Celtic reap the rewards of the Japanese market on and off the pitch
Glasgow (AFP) – Celtic and Rangers will renew their rivalry on Wednesday in a crucial battle for Scottish Premiership supremacy with a new legion of fans rising at dawn to tune in from Japan.
The Hoops have already lifted Scotland’s first trophy of the season, winning the League Cup in December thanks to two goals from Kyogo Furuhashi.
Furuhashi’s 16 goals in 26 games since joining Celtic boss Ange Postecoglou in a J-League swap for Scotland made the Japan international an instant hero and prompted Celtic to dive in again. the Far East market.
New Year celebrations for Glasgow fans started early when the club announced the signings of Reo Hatate, Yosuke Ideguchi and Daizen Maeda on December 31.
Hatate and Maeda have already made an impact, scoring wins over Hearts and Hibernian as Celtic moved within just two points of Rangers in the title chase with three league meetings between the sides to come this season.
Postecoglou knows the market well after spending three and a half years at the helm of Yokohama Marinos.
“The deals wouldn’t have happened if Postecoglou wasn’t at Celtic,” Japanese football expert Sean Carroll told AFP.
The Aussie’s judgment was backed by a board keen to make the most of the favorable prices and business opportunities available in Japan.
Even once a mandatory purchase option in Maeda’s loan deal is exercised, all four signings will have cost Celtic less than £10m ($13.5m).
“If you look at Maeda’s and Hatate’s fees, Celtic have committed theft of a scale impossible to describe,” said Dan Orlowitz, sports journalist at the Japan Times.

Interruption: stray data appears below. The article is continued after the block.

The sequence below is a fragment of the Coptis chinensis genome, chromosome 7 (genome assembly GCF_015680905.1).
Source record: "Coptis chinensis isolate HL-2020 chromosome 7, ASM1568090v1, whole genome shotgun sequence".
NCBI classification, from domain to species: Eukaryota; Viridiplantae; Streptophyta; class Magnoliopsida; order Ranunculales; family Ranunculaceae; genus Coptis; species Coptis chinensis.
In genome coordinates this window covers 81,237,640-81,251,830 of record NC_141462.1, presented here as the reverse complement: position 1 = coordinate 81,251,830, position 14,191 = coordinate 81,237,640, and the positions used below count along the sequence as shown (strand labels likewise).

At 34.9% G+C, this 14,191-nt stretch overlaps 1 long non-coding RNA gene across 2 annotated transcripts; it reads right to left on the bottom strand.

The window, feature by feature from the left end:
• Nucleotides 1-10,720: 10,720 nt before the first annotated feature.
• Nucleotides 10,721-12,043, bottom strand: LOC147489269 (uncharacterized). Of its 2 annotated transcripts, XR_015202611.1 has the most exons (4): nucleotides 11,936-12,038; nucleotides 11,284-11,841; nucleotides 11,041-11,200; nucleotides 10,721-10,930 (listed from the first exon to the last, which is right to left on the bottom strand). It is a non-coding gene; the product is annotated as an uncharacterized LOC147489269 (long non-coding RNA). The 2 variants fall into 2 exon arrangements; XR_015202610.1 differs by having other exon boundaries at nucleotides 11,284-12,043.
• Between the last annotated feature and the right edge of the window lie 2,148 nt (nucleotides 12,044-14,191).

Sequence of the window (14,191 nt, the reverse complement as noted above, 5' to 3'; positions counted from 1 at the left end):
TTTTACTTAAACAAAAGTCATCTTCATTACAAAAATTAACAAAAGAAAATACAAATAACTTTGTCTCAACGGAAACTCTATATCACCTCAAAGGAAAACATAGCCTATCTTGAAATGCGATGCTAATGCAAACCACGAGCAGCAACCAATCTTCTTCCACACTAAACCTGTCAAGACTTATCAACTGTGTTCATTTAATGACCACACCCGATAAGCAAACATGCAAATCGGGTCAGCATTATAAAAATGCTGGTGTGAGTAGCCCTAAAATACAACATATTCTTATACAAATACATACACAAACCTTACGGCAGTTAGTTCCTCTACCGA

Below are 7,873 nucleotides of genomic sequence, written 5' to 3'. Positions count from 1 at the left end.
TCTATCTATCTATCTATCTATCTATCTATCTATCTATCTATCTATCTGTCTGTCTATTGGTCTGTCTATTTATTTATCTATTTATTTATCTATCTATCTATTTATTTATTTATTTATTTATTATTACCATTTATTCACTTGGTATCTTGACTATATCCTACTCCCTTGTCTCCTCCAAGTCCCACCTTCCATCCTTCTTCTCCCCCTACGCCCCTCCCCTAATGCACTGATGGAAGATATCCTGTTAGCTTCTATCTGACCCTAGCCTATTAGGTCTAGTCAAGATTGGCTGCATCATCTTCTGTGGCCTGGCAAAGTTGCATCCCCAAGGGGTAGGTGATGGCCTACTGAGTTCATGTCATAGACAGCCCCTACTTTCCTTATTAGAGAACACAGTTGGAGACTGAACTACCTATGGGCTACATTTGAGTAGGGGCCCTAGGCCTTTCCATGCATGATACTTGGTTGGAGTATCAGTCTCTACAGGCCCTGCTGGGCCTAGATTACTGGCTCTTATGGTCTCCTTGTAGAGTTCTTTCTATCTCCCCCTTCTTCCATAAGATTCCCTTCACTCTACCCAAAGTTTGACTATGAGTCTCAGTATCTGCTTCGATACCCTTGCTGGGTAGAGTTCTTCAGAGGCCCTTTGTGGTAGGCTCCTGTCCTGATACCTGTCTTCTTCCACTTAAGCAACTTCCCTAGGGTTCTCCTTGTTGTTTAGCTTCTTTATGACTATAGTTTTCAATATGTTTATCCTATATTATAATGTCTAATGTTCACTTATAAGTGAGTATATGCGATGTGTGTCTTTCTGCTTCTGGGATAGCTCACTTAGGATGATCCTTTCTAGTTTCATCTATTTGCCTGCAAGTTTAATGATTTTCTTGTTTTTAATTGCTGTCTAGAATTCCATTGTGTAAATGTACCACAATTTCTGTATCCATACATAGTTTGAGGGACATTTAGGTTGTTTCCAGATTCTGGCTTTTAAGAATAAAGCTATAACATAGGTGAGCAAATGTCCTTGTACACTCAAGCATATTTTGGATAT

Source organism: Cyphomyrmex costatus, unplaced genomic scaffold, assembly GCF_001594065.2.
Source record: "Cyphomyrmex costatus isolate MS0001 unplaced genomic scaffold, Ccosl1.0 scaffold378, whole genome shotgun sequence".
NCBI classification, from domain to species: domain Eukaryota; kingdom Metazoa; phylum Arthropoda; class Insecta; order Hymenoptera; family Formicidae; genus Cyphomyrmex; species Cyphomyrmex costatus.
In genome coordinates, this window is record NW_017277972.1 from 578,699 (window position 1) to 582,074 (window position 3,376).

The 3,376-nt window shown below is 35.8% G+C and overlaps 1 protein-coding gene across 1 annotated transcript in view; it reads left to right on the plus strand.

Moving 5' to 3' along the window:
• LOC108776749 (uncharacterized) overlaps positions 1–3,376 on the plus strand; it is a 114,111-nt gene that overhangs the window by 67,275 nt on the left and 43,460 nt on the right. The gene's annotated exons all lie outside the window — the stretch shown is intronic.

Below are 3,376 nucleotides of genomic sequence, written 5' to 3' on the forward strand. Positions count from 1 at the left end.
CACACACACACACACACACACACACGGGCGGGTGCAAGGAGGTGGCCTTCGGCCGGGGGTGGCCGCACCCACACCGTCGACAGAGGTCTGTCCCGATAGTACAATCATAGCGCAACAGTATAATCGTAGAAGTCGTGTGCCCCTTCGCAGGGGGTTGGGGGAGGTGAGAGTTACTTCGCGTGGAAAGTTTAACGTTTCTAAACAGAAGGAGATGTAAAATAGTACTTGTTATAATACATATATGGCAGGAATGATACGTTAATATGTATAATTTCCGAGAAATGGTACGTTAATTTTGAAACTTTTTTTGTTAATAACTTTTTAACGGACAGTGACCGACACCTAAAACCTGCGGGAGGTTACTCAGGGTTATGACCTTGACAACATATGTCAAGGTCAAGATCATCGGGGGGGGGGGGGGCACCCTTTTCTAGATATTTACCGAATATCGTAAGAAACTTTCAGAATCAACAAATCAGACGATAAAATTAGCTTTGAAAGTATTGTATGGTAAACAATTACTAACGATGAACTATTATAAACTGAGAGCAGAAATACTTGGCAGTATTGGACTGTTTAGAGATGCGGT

“Japanese clubs are always proud to send their players to Europe,” explained Carroll.
“If J-League clubs held out for fees equivalent to those paid for players already in Europe, clubs would not be buying from that part of the world because, rightly or wrongly, they are considered not to be still not at the level required for Europe. Football.”
Celtic have already benefited from a Japanese superstar on and off the pitch.
Shunsuke Nakamura won three league titles in four years at Celtic Park between 2005 and 2009 and scored the winning goal with a stunning free-kick to beat Manchester United in the Champions League.
Celtic’s current quartet of Japanese imports do not yet have the same star attraction in their home country as Nakamura, but their presence is being noticed.
Celtic FC Japan’s Twitter account which only launched in July already has more followers than Paris Saint-Germain’s Japanese account.
“Celtic now have a huge opportunity,” said Cesare Polenghi, whose digital media company Ganassa manages the club’s Japanese accounts. “I’m pretty sure if it wasn’t for Covid they would come to Japan this summer.”
Scottish football’s limited international exposure means Celtic are far from attracting sponsors the size of Rakuten and Yokohama Tyres, whose names have appeared on the front of Barcelona and Chelsea shirts in recent seasons.
But having four players for Japanese fans to follow offers a better chance of commercial returns.
“We are confident thanks to the quality of the players and the intelligence of the coach,” said Polenghi.
However, the culture clash between what English and Japanese appeal to fans could be evident this week for one of football’s fiercest derbies.
“In Japan, people really don’t like to talk down other teams,” Polenghi said. “The idea is that you always have to respect your opponent.”
Mutual respect is rarely on the agenda of an Old Firm clash.
Rangers reveled in ending Celtic’s quest for a record 10th consecutive league title last season.
Now, the men of Postecoglou have the chance to make an impression by taking the upper hand for the first time since August.
© 2022 AFP